Israel Security Council: Obama Naive on Muslim Brotherhood
Israel’s National Security Council thinks that President Barack Obama is naïve in his attitude towards the Egyptian Muslim Brotherhood, which stated Sunday it can’t fathom the idea of recognizing Israel.
Dr. Rashad Bayumi, the Brotherhood’s number two leader, said on Sunday, "No Muslim Brotherhood members will engage in any contact or normalization with Israel.”
President Obama has asked the Muslim Brotherhood’s leading jurist, Yusuf al-Qaradawi, to mediate secret talks between the United States and the Taliban, according to The Hindu newspaper. The jurist previously has called for killing U.S. soldiers in Iraq and has vowed that Islam “will conquer Europe [and] will conquer America,” whether by force or by the spread of radical Islam.
In early 2010, when American foreign policy experts could not imagine that the radical Muslim Brotherhood would emerge as the most powerful political force in Egypt, President Obama dismissed the party as a “faction,” adding that “they don’t have majority support in Egypt. But they’re well organized. There are strains of their ideology that are anti-U.S.”
Less than a year afterwards, the Brotherhood has emerged as the winner of the first three rounds of legislative elections in the post-Mubarak period. Its closest contender represents the even more radical Salafist Muslim sect.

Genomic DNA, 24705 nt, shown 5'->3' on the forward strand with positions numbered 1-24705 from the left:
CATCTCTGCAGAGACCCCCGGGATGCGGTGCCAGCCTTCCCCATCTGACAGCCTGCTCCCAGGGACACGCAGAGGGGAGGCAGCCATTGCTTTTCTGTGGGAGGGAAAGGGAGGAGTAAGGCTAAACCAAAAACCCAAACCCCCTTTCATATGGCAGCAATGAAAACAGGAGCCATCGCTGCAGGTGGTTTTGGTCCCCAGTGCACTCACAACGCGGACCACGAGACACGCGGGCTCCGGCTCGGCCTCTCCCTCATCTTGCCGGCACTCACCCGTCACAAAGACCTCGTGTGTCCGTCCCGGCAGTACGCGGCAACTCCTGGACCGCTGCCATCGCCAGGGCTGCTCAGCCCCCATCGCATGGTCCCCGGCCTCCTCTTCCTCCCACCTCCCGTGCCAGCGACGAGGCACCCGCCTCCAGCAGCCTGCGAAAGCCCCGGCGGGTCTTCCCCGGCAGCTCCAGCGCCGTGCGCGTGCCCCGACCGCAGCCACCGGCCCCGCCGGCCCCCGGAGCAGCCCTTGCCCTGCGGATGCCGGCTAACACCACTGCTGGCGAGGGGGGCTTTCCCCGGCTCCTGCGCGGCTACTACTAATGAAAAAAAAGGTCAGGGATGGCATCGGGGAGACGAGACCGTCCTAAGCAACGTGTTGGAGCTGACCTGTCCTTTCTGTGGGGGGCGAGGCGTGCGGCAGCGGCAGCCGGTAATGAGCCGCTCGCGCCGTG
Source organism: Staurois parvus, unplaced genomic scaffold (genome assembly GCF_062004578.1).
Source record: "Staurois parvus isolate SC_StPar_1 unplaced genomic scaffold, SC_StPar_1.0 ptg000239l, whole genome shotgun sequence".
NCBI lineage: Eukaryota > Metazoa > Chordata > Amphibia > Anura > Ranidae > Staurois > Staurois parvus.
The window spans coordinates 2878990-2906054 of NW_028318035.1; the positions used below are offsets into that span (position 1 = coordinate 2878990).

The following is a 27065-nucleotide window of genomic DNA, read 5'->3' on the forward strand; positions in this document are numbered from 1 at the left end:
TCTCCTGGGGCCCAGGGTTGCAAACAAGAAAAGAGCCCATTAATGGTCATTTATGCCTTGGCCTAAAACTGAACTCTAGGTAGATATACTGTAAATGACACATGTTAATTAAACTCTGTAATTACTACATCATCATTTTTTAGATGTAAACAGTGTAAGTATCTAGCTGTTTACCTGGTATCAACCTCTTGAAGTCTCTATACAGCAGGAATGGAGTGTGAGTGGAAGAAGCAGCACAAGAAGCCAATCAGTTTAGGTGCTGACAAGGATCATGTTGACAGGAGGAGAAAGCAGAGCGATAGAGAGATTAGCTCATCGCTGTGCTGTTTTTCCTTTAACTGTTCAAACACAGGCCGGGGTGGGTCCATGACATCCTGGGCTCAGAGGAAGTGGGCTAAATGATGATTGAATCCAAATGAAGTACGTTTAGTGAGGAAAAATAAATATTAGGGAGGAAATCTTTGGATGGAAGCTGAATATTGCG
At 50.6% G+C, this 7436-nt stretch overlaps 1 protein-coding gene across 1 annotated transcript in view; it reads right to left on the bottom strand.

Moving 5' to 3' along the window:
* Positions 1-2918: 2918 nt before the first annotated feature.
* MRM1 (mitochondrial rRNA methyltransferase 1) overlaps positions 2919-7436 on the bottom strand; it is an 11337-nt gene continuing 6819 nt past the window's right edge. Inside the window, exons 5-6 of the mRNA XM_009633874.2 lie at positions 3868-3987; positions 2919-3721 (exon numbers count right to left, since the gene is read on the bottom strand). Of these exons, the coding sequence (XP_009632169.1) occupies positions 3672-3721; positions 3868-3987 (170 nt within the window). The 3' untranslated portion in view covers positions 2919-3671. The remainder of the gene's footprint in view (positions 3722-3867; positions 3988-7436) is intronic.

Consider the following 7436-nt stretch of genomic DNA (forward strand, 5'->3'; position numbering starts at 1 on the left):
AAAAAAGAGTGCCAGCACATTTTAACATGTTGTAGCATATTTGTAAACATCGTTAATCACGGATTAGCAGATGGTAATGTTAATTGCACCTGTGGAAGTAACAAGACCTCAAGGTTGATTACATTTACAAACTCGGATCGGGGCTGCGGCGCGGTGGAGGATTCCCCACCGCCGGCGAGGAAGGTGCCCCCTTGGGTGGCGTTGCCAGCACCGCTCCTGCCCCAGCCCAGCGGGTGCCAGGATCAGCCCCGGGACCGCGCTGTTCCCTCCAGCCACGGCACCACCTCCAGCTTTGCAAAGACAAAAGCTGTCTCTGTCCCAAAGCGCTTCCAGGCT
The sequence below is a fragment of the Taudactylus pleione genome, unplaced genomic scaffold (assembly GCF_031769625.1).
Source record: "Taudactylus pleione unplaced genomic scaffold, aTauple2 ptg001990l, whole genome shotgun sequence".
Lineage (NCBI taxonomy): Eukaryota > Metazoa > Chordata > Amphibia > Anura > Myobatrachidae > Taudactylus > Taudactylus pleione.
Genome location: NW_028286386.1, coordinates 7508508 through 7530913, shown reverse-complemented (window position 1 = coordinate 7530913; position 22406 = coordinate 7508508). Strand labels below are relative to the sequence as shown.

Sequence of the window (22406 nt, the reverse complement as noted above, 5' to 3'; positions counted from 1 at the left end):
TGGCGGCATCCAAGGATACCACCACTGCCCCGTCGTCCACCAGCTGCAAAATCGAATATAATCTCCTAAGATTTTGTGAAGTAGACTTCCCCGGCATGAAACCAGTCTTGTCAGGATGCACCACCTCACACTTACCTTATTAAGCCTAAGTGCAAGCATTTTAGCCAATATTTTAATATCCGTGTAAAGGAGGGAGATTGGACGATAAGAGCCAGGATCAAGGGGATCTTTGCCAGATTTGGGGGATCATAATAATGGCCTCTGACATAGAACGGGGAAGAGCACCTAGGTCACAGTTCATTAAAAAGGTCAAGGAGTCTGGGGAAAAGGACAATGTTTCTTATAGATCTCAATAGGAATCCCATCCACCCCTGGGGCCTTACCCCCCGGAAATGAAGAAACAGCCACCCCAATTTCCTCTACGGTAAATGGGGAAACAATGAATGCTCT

Last summer, the official Obama administration policy changed from shunning the Muslim Brotherhood to “engaging” it. Last month, Senate Foreign Relations Committee Chairman Senator John Kerry met in Cairo with top members of Egypt's Muslim Brotherhood.
Israel's National Security Council, headed by Maj.-Gen. Yaakov Amidror, recently discussed "The Challenge of the Rise of the Muslim Brotherhood and its Offshoots” and concluded that the US president is naïve, according to the Hebrew daily Yisrael HaYom.
The National Security Council expressed the hope that the Obama administration will use economic leverage to keep the Muslim Brotherhood from spreading its ideology to other Muslim Arab countries.
The party was outlawed under the Mubarak regime, and its deep roots and ideology of terrorism resulted in its creation of the Hamas terrorist organization, which now rules Gaza and is working its way back into the Palestinian Authority headed by Mahmoud Abbas, who leads the rival Fatah party.